The plants are low bushes, no more than 18 inches tall, and once they begin to produce peppers, their branches tend to droop in an attractive manner.
One of the most flavorful of the Andean peppers, ‘Aji Límo’ (pronounced ah-hee lee-mo) has survived from pre-Columbian times. Its name means “Lima pepper,” in reference to the Peruvian city. Its distinctive citrus flavor and the bright yellow color of the ripe pods immediately bring to mind the crisp aromas of lemons and limes. A strong hint of citron (the less acidic cousin of lemons and limes) counterbalances the intense spiciness for which this pepper is well-known. The heat, fruitiness and floral quality contribute to the complexity of flavors achieved when the pepper is used in salsas.
Gift of the Andes
An heirloom with quite an impressive genealogy, ‘Aji Límo’ belongs to a large group of peppers that came under cultivation on the western slopes of the Andes by at least 400 B.C., and perhaps even earlier. Most of these peppers, ‘Aji Límo’ included, belong to the species Capsicum baccatum, which are first cousins to our common bell peppers and most of the subtropical peppers from Mexico. As a group, baccatums are noted for their distinctive flavors and tolerance of cold weather. This is one reason why they have become extremely popular in England, where cool nights can stunt the growth of many peppers. The baccatums also are extremely frost-tolerant, so it is easy to extend their growing season well beyond that of other peppers. In fact, the ‘Aji Límo’ plants in my garden grow well until the temperature drops to about 25 degrees, and even after that, their woody stems can be pruned, dug up and brought indoors for overwintering.
A number of books about peppers have created the misconception that aji is a specific type of pepper. “Aji” is a Spanish transliteration of axi, the Arawak (one of the indigenous languages in the greater Caribbean) word for pepper. “Aji” has become a general term throughout South America for peppers regardless of species or variety.
Several seed companies that sell ‘Aji Límo’ have renamed it. In fact, many years ago, when the pepper first came into circulation in the United States, its name was mistakenly written as aji limón (“lemon pepper”), which may be why its common commercial name is ‘Lemon Drop.’
Commercial seed purity varies greatly, so it is possible to see wide variation not only in pod shape and size, but also in the all-important taste. (See “Aji Límo Sources” later in this article for a list of companies with pure seed.) The ‘Aji Límo’ seed I grow and offer through the Seed Savers Yearbook was collected by Texas pepper specialist Jean Andrews, who found a supply of the peppers at an open market in Arequipa, Peru.
The plants are low bushes, no more than 18 inches tall, and once they begin to produce peppers, their branches tend to droop in an attractive manner. From a landscaping standpoint, this pepper is ideal for borders, can be planted along the tops of retaining walls and will even thrive on balconies and in window boxes. Best of all, it’s a heavy producer. One plant may yield up to 40 pods. Once the pods begin to ripen, they change from light green to a brilliant waxy yellow and they grow to about 3 inches long.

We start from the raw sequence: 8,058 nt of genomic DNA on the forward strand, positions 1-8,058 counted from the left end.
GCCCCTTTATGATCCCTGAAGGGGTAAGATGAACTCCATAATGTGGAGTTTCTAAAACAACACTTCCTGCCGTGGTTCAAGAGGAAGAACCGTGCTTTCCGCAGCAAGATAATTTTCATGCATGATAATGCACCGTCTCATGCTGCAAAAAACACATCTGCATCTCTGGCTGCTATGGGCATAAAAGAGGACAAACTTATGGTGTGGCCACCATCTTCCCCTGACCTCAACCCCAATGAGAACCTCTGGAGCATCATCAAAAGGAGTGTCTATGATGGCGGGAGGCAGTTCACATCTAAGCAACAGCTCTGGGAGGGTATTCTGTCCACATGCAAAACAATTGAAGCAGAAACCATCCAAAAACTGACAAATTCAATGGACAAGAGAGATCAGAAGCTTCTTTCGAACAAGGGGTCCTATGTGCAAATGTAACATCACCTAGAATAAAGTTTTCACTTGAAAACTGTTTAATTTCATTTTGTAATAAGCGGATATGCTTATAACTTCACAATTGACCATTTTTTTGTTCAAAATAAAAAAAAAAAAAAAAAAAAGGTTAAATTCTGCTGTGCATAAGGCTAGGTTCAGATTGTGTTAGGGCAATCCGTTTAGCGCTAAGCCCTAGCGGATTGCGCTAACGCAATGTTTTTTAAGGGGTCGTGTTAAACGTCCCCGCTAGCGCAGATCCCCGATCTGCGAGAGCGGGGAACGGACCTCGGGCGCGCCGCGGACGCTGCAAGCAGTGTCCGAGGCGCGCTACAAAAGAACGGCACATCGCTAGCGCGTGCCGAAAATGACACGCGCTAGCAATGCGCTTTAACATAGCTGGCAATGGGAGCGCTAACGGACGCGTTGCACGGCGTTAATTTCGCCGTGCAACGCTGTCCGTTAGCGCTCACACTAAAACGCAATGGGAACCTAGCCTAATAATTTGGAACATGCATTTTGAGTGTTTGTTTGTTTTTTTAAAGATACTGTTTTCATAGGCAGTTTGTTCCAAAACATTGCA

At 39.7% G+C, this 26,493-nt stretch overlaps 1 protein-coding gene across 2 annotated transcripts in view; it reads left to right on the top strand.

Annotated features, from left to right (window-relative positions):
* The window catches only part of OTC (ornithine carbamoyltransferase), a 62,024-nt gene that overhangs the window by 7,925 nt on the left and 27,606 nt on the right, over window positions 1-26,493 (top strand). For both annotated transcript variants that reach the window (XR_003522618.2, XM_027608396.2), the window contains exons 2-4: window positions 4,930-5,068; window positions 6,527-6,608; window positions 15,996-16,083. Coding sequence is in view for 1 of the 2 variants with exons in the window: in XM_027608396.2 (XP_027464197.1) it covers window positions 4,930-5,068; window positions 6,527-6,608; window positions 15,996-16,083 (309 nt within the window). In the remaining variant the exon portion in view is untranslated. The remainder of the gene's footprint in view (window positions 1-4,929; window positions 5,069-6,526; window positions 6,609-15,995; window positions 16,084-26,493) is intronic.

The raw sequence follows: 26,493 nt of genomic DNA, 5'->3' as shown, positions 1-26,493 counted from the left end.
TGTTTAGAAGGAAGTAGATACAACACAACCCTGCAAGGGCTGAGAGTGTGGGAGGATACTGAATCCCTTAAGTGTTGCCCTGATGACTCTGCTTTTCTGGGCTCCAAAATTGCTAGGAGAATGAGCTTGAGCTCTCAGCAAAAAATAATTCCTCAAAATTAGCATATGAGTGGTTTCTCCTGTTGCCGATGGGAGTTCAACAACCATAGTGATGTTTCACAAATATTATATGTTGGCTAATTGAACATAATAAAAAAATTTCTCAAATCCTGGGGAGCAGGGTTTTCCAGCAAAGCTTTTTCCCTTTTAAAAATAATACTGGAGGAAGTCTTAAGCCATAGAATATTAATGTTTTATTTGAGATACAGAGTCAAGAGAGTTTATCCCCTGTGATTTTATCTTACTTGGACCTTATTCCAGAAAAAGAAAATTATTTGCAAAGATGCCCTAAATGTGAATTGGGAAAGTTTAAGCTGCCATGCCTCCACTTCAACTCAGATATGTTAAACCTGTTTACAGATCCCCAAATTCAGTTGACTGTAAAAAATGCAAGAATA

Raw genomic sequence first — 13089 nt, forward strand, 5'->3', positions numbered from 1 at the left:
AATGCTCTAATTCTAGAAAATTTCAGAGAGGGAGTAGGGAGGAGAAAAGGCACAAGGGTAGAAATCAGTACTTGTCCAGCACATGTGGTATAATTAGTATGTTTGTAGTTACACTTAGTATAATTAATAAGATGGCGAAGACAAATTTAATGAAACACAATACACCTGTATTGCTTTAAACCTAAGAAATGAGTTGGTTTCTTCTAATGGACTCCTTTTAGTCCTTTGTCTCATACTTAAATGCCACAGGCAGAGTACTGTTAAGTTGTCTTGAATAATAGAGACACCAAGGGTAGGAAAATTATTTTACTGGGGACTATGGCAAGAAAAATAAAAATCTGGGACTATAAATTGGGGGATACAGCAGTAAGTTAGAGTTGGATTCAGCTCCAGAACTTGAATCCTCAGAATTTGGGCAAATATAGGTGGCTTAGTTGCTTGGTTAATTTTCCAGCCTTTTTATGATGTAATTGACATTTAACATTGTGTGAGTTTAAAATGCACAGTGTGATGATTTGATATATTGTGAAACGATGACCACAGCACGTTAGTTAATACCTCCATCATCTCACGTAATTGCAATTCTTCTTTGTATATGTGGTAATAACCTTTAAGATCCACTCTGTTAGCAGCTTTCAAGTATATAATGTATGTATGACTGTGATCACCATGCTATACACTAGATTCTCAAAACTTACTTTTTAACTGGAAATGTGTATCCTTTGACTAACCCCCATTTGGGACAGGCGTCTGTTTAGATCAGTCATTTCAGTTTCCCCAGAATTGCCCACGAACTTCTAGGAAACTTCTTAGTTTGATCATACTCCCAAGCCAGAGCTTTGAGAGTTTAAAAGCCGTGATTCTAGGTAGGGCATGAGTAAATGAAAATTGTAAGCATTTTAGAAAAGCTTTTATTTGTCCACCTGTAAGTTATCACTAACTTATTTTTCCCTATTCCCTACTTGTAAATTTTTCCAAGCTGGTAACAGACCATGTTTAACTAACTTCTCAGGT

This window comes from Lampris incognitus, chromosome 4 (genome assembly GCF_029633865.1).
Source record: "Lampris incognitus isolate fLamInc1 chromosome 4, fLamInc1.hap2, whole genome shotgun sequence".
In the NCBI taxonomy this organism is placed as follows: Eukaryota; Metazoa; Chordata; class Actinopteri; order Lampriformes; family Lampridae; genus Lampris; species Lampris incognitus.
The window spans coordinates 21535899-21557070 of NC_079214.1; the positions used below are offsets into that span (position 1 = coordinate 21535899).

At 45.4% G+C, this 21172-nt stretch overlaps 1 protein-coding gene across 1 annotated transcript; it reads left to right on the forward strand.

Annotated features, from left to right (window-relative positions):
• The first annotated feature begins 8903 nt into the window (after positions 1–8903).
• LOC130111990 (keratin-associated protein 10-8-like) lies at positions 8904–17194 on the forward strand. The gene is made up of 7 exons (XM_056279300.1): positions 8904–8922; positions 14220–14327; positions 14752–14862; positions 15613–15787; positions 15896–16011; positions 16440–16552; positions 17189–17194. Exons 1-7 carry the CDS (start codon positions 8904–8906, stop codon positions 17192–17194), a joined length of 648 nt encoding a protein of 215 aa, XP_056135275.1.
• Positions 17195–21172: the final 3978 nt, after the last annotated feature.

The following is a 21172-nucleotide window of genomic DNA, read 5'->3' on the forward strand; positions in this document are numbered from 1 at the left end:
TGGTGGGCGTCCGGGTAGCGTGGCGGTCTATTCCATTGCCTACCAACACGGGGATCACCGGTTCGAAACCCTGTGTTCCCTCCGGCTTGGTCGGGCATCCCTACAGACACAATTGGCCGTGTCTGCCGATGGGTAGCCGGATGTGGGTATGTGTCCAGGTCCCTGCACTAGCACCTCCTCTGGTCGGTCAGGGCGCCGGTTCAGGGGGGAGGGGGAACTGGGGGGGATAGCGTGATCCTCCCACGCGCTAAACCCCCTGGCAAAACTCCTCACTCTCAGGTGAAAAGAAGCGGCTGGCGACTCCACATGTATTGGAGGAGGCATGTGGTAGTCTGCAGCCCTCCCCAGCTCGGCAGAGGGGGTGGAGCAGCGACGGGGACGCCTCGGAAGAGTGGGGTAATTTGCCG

Hot Hot Peruvian Heat
The heat of many Andean peppers puts the reputation of habaneros to shame. I describe ‘Aji Límo’ as a Peruvian hand grenade, and I will repeat that warning: This pepper is extremely spicy, but when it’s tempered by cooking in sweet-flavored salsas, the lemony taste is dynamite.
You can use the salsa on just about anything. With grilled fish, the pepper has no equal; as an ingredient in ceviche (a cold dish of raw fish or shellfish “cooked” in lime juice), it is a natural match. When I have a group of South American friends over for a meal, they head straight for my salsa de ‘Aji Límo.’ It reminds them of home, and they beg me for jars of it.
I have been told I should patent the salsa recipe and sell it. But my basic recipe came from Peru, and how could I contemplate patenting one of their national treasures? ‘Aji Límo’ is a gift of the Andes.
Hints for Planting ‘Aji Límo’
Start ‘Aji Límo’ seeds indoors in flats, then move them outside after the threat of frost has passed (the seedlings are not as frost-tolerant as mature plants). Plant them about 12 inches apart in an area with full sun or partial shade. For seed-saving purposes, do not plant other Capsicum baccatums in your garden or they will cross with ‘Aji Límo.’ Remove seeds from ripe pods and dry them on paper towels out of direct sunlight for at least two or three weeks, or until the seeds seem brittle. Store seeds in airtight containers and set away in a cool, dark, dry closet until needed. If properly stored, the seeds will remain viable for at least five years. Always label your seed containers to keep track of seed harvest dates.
Aji Límo Sources
The seed companies below also list ‘Aji Límo’ as ‘Aji Limón,’ ‘Lemon Drop’ and ‘Peru Yellow.’ Beware that many of the other seed companies that offer ‘Aji Límo’ do not have pure seed.
Cross Country Nurseries
(live plants only)
The Pepper Gal
Fort Lauderdale, Fla.
Seed Savers Exchange
Read more: Try a delicious salsa recipe with your ‘Aji Límo’ peppers in Salsa de Aji Límo.
William Woys Weaver gardens in Devon, Pa., and is the author of 100 Vegetables and Where They Came From
and Heirloom Vegetable Gardening: A Master Gardener’s Guide to Planting, Seed Saving and Cultural History